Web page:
Later in 1939 the 60-foot Alamo Cenotaph was constructed in Alamo Plaza. It was designed by Pompeo Coppini, an Italian sculptor who moved to Texas.
In 1912 the Alamo Heroes Monument would have been the tallest structure in the United States, 8 feet taller than even the Woolworth Building in New York City, which was completed the following year.
If the Alamo Heroes Monument had been completed it would have stood as Texas' tallest structure for 70 years, from 1912 until completion of the 600 Travis Street in 1982.
Four 30-foot statues were planned for the base of the monument, depicting William B. Travis, James Bowie, David Crockett and William Bonham.
At the time in 1912, the monument would have been the tallest monument in the world and would remain so even today. It also would have been the tallest monument in Texas, beating the 570-foot San Jacinto Monument in La Porte, Texas.
The structure would have housed a museum with displays from all of Texas' 254 counties.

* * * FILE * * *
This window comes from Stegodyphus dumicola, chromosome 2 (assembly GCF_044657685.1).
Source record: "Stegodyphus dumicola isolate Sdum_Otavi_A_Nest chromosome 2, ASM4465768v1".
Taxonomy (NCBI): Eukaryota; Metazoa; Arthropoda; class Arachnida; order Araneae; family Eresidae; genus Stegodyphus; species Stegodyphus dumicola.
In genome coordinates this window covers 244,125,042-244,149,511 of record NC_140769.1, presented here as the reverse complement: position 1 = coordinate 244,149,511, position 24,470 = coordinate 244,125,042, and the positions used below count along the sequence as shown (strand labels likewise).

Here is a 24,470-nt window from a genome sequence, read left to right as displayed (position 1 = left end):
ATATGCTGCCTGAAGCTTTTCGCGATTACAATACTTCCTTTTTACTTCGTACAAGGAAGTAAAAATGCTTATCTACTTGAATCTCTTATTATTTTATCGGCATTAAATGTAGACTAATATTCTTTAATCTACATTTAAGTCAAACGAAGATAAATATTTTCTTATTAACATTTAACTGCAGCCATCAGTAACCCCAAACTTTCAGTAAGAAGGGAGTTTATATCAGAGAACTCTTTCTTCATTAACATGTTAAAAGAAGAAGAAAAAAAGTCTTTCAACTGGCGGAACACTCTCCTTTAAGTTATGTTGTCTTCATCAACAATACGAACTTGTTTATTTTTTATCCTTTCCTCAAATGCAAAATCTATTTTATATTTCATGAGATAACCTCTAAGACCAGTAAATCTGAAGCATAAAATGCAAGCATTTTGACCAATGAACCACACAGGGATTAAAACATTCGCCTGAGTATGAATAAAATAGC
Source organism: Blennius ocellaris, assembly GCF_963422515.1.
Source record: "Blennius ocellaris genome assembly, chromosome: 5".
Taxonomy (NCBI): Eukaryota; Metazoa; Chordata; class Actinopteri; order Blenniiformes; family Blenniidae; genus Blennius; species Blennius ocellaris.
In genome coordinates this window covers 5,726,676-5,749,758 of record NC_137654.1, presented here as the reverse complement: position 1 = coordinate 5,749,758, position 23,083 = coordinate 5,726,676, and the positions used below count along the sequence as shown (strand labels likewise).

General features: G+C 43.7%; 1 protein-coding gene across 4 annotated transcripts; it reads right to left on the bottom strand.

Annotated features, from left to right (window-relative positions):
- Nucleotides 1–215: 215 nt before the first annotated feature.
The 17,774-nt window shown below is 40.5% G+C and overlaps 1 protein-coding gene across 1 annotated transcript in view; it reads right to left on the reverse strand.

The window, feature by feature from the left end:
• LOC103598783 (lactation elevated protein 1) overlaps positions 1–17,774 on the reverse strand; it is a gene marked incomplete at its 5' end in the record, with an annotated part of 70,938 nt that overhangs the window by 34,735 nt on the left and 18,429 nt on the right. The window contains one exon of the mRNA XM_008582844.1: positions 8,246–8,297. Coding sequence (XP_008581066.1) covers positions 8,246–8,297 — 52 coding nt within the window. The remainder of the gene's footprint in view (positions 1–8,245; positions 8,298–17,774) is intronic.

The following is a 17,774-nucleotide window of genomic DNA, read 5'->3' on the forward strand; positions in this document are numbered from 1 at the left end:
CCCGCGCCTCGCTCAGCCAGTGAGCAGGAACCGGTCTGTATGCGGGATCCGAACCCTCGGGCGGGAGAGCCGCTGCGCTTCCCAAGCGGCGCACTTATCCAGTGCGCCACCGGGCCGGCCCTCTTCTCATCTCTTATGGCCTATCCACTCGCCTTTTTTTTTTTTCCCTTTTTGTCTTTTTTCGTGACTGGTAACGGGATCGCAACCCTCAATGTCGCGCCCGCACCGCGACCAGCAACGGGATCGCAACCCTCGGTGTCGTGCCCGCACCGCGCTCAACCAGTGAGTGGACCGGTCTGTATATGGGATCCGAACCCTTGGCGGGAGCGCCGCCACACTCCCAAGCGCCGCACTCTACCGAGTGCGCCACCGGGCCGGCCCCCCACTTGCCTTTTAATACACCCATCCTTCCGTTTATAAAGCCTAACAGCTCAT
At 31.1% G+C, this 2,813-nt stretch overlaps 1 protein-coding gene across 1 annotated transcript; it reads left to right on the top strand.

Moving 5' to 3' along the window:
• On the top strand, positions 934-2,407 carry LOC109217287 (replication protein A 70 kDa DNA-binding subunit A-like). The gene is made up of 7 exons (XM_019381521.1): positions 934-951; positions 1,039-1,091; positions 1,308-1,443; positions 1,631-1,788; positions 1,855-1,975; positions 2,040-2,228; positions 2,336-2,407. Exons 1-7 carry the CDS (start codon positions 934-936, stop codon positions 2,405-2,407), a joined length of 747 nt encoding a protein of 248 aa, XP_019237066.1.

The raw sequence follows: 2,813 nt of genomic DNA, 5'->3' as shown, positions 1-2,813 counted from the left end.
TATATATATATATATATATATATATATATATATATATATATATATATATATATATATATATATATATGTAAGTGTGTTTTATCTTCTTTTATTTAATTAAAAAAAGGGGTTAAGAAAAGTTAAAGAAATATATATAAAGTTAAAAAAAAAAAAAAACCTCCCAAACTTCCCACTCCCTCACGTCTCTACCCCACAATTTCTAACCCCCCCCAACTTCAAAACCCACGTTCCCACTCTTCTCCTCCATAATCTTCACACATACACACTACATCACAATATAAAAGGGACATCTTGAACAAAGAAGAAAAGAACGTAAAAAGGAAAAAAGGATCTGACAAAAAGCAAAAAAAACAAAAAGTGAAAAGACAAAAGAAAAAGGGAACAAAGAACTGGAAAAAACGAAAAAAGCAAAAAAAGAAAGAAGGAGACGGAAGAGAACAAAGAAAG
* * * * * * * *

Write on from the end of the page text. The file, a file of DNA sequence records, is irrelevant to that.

At the time of its completion the monument would have been the 2nd tallest structure in the world, surpassed only by the Tour Eiffel in Paris, France. The monument would not have been passed in height in the US for another 18 years until the construction of The Trump Building in New York City.
This monument was proposed in 1912 by the Alamo Heroes Monument Association, but was never built because the 2 million dollars needed for construction was never raised.
The Alamo Heroes Monument was to be built in memory of the Texian sodiers who faught in the Battle of the Alamo in March of 1836.
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